To assess the wear and tear on jet engine parts, mechanics used an old technology called ferrography to run the aircrafts lubricating fluid through a magnetic device to separate out metal shavings and other ferrous engine debris. A University of Rhode Island researcher uses a similar process to assess the wear and tear on artificial hip and knee joints so patients can reduce the number of follow-up surgeries they must undergo or reduce the time spent in revision surgery.
Donna Meyer, an assistant professor of mechanical engineering, anticipates using her research to create a "wear atlas" that can be used by orthopedic surgeons as a diagnostic tool. She said the atlas could be used to help identify the potential problems that patients are having with their implants prior to revision surgery.
Most artificial hips consist of a polyethylene socket and metal ball or metal-on-metal combinations that are connected to adjoining bones with screws or cement. Total knee replacements are made of similar materials. Over time as the ball, socket and bone rub against each other, tiny debris is produced and settles between the bone and the implant interface, discouraging the much needed growth of bone around the prosthesis. This contributes to the loosening and separation of the interface, which necessitates revision surgery to repair it.
Todd McLeish | EurekAlert!
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Physicists working with Roland Wester at the University of Innsbruck have investigated if and how chemical reactions can be influenced by targeted vibrational excitation of the reactants. They were able to demonstrate that excitation with a laser beam does not affect the efficiency of a chemical exchange reaction and that the excited molecular group acts only as a spectator in the reaction.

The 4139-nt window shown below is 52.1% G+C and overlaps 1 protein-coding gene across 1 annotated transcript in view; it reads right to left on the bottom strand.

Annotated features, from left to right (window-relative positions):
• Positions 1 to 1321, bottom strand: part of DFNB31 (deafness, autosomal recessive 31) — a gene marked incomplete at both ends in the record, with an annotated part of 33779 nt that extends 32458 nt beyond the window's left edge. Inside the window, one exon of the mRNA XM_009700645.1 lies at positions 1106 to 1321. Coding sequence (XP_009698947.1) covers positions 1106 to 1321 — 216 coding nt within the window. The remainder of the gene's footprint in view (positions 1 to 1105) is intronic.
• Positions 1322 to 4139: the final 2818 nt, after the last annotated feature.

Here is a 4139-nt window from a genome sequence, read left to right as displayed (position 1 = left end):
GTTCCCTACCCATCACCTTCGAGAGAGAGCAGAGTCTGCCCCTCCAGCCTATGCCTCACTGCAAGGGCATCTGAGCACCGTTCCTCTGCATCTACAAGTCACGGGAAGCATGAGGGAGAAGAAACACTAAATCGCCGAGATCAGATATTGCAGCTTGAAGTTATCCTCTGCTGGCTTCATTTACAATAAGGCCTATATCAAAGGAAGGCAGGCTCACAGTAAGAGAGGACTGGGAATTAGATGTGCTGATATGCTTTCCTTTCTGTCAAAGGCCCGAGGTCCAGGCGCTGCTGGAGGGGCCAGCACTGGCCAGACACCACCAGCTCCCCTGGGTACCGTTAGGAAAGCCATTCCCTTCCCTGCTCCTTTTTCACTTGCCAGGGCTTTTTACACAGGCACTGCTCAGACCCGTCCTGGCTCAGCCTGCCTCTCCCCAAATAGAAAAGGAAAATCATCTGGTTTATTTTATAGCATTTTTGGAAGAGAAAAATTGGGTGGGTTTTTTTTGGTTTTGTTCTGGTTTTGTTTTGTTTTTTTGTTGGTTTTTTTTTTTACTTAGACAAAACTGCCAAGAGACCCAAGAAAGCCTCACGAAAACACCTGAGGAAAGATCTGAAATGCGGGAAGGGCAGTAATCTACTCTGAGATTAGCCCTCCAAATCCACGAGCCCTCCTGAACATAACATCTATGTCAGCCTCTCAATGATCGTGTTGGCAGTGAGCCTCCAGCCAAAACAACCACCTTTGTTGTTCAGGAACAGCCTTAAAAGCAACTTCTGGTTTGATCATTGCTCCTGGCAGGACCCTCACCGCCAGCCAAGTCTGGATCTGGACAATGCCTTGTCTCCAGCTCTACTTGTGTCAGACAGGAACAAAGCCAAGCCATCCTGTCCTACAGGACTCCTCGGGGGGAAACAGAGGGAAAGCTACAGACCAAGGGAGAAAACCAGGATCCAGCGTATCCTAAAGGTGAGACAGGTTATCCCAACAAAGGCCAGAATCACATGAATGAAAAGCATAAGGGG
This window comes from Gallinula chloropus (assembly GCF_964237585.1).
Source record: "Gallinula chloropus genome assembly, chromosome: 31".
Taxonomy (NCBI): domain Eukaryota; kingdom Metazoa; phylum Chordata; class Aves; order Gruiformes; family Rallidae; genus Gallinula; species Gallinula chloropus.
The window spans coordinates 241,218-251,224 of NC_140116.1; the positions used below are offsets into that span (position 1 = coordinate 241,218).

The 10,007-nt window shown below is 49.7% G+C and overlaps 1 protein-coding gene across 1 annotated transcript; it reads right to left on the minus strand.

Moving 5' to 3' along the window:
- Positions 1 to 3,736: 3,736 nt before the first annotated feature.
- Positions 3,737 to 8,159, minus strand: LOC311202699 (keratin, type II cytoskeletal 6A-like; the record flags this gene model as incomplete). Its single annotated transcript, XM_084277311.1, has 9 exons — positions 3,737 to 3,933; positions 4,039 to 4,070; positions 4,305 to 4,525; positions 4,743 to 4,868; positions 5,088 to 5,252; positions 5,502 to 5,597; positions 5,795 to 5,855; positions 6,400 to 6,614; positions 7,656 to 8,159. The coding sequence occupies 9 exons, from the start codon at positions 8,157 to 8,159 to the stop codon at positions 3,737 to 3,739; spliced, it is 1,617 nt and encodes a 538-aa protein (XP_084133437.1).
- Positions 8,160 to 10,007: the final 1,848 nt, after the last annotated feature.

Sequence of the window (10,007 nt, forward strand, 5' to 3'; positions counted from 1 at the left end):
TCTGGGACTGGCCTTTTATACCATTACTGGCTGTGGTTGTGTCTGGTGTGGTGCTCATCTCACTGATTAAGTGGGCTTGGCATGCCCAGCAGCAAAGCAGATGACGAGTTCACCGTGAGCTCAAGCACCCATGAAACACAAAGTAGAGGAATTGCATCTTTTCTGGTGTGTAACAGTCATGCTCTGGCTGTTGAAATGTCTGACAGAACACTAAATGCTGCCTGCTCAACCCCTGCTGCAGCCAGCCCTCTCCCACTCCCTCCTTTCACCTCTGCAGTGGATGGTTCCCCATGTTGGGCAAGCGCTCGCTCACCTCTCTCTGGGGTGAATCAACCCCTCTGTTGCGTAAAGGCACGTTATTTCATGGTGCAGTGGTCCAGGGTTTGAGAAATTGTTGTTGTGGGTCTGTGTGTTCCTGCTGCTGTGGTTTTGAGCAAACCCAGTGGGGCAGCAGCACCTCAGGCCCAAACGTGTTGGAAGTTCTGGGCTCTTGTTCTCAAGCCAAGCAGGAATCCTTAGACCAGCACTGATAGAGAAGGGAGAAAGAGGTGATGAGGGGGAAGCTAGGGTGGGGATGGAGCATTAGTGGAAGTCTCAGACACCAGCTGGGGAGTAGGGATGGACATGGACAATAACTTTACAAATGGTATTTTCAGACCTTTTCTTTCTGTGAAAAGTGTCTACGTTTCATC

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Optical spectroscopy allows investigating the energy structure and dynamic properties of complex quantum systems. Researchers from the University of Würzburg present two new approaches of coherent two-dimensional spectroscopy.
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Ultra-short, high-intensity X-ray flashes open the door to the foundations of chemical reactions. Free-electron lasers generate these kinds of pulses, but there is a catch: the pulses vary in duration and energy. An international research team has now presented a solution: Using a ring of 16 detectors and a circularly polarized laser beam, they can determine both factors with attosecond accuracy.
Free-electron lasers (FELs) generate extremely short and intense X-ray flashes. Researchers can use these flashes to resolve structures with diameters on the...
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